ment. Once in there, we will
take care of everything."
In Piombino, a Tyrrhenian
coastal town near Florence,
long ruled by Marxists, rank-
file Communists reacted vari-
ously to the illustration of the
party's stand on NATO and the
West by a central official re-
cently.
"Older Communists seemed
to react with a sense of disci-
pline but the young ones were

trying to capitalize on certain
ambiguities," a participant re-
ported. He added:
"AT A certain point, someone
raised the question: If the So-
viets invade Yugoslavia, what
will we do? Will we side with
the Russians or with the Amer-
icans? Except for a couple of
youths no one said he would
side with the Soviets. But there
was obviously confusion."
Stefano Silvestri, secretary
of the privately sponsored Ital-
ian Institute of Foreign Affairs,
said that in private talks Com-
munist leaders sometimes
sound even more pro-West than
in public statements, as if they
were keen to press home the
fact that they have to move
cautiously before their tradi-
tional supporters.
Silvestri, 34, said, "Ber-
linguer leaves some room for
hesitation and ambiguity be-
cause in my opinion he wants
to have elbow room."
GIUSEPPE ARE,an
analyst who was a Communist
until Soviet tanks crushed the
Hungarian uprising in 1956,
says he sees nothing more than
"symptoms" of profound ideo-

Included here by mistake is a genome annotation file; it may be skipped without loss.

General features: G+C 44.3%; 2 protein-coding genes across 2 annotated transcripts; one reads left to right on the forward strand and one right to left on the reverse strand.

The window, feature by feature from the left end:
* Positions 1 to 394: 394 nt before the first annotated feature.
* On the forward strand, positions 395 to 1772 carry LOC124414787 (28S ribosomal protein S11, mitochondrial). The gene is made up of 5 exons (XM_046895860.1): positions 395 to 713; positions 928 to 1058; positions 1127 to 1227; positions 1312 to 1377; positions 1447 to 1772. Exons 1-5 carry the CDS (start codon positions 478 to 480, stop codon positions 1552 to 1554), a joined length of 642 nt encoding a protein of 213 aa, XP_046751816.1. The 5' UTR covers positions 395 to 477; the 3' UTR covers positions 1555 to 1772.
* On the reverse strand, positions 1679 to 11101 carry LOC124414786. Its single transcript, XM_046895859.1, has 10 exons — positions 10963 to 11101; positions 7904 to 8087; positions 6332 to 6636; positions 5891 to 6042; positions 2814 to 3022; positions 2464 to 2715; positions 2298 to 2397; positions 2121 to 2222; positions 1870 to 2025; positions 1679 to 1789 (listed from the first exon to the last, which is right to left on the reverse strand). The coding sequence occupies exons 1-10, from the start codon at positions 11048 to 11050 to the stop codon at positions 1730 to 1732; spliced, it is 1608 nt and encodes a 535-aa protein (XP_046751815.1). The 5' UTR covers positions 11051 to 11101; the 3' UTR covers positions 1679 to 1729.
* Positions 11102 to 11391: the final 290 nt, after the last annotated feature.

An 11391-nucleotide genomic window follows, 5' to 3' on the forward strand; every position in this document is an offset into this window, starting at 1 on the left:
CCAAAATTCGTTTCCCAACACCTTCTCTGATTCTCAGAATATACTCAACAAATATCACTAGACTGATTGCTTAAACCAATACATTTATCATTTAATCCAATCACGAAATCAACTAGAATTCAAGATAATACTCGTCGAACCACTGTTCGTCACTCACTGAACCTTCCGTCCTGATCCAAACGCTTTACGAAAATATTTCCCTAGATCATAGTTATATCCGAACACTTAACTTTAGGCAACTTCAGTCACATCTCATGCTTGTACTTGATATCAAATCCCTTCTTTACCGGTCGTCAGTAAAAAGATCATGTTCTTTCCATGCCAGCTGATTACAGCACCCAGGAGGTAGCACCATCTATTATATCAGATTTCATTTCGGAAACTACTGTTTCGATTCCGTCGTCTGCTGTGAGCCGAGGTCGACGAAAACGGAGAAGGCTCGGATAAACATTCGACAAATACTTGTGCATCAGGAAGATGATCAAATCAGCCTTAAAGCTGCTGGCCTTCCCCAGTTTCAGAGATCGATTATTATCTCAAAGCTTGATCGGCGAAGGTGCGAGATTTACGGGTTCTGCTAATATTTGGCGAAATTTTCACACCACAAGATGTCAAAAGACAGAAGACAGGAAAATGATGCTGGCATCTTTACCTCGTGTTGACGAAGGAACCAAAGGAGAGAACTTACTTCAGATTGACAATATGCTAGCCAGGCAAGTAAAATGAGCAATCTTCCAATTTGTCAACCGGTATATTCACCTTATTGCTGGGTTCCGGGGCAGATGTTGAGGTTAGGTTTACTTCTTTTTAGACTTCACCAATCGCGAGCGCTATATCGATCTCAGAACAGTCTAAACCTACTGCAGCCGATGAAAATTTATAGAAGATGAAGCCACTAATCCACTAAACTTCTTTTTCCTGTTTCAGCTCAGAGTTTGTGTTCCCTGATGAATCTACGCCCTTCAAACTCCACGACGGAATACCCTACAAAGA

logical revision in the party's
foreign policy.

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Suit filed against ATT
for equipment monopoly

NEW YORK (MP) - Two sub-
sidiaries of Litton Industries
Inc. filed a $111 million anti-
trust suit yesterday charging
American Telephone & Tele-
graph Co. with monopolizing the
telephone terminal equipment
manufacturing market.
Under antitrust law, any dam-
ages awarded to Litton would be
tripled, equalling $333 million.
IN THE SUIT, filed in U.S.
District Court in Manahattan,
Litton charged it had been un-
able to compete in the making,
selling and distributing of var-
ious specialized telephone equip-
ment partly because of alleged
political payments and pressure
by AT&T aimed at state regula-
tory bodies.
The complaint did not specify
the dates such payments took
place or which state regulatory
agencies were involved. Litton
lawyers could not be reached
for comment.
The suit named as co-defen-
dants AT&T, Western Electric
Co. Inc., Bell Telephone Labora-
tories Inc., and seven AT&T
operating companies. It also
named 16 other Bell operating
companies an nondefendant co-
conspirators.
THE SUIT said the Federal
Communications Commission
ruled in 1968 that telephone cus-
tomers could connect their own

telyephone equipment to the Bell
System. Another FCC ruling last
March said AT&T's requirement
that telephone equipment made
by Bell's competitors could be
connected only after AT&T pro-
vided an interface device was
"unlawfully discriminatory."
Litton alleged in the suit that
the defendants had, through
their actions, illegally prevented
equipment field both before and
competition in the telephone
after the original 1968 FCC rul-
ing.
Litton said it and other com-
petitors of AT&T are being
forced out of the telephone
equipment business because of
the alleged monopolization.
THE SUIT claimed AT&T had
achieved a 98 per cent monopoly
of telephone terminal equipment
in U.S. markets.
Among other things, the suit
asked the federal court to order
AT&T to divest itself of any
"non-public utility business of
renting, leasing and selling tele-
phone terminal equipment ..
and to carry on the non-public
utility business as a separate
division."
In effect, the suit appeared to
call for the separation of such
manufacturing and research
arms as Western Electric and
Bell Laboratories from AT&T's
operating subeidiaries.